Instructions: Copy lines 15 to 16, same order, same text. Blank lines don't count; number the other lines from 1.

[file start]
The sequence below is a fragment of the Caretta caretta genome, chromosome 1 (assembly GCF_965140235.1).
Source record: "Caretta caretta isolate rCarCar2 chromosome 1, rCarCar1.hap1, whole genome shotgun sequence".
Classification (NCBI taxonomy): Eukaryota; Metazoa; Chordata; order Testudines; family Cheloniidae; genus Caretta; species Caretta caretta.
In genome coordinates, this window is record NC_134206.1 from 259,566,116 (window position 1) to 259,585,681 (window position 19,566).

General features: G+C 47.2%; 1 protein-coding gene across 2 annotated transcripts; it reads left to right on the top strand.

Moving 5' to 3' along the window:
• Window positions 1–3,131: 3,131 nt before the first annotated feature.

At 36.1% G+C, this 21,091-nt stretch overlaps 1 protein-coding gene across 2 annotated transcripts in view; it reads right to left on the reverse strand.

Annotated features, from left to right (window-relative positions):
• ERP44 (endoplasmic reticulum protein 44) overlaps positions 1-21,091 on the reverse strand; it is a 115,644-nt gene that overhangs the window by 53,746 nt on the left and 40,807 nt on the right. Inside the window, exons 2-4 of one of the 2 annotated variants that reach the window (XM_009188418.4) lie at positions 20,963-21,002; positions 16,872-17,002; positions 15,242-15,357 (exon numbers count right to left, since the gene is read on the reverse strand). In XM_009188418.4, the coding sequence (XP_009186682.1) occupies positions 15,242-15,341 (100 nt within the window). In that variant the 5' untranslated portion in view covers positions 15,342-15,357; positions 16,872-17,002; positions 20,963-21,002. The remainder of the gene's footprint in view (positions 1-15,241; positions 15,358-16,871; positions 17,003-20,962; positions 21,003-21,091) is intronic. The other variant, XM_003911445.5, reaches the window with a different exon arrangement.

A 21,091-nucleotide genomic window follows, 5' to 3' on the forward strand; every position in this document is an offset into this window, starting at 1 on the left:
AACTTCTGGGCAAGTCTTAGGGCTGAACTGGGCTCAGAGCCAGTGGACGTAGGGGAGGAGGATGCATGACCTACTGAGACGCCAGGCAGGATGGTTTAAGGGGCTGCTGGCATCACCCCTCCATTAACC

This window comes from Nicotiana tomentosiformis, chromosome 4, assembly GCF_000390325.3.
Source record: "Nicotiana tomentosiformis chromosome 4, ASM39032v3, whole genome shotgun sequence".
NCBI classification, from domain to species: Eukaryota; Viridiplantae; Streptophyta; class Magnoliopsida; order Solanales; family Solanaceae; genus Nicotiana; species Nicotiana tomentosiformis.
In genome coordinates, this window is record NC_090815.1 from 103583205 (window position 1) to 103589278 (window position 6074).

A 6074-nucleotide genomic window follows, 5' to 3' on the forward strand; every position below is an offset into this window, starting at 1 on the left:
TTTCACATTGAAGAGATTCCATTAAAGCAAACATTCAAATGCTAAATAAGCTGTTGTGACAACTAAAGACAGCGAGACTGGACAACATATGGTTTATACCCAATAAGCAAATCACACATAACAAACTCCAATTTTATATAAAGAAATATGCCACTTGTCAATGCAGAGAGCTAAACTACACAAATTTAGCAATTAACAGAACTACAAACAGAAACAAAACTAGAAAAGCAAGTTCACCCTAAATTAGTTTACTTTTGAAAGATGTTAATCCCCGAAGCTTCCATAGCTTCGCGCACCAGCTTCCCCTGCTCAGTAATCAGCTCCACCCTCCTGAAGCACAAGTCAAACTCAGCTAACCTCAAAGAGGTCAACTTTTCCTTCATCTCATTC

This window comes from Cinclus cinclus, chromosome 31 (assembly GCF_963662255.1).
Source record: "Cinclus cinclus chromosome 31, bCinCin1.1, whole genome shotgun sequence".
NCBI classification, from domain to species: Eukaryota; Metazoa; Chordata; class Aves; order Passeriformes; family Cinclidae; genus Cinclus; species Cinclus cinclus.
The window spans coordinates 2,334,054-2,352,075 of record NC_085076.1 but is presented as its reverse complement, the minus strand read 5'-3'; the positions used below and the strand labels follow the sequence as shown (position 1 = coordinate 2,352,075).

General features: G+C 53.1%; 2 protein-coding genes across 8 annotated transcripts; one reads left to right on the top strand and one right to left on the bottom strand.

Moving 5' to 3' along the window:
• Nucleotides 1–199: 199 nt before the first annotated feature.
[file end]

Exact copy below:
NCBI classification, from domain to species: Eukaryota; Viridiplantae; Streptophyta; class Magnoliopsida; order Solanales; family Solanaceae; genus Nicotiana; species Nicotiana tomentosiformis.
In genome coordinates, this window is record NC_090815.1 from 103583205 (window position 1) to 103589278 (window position 6074).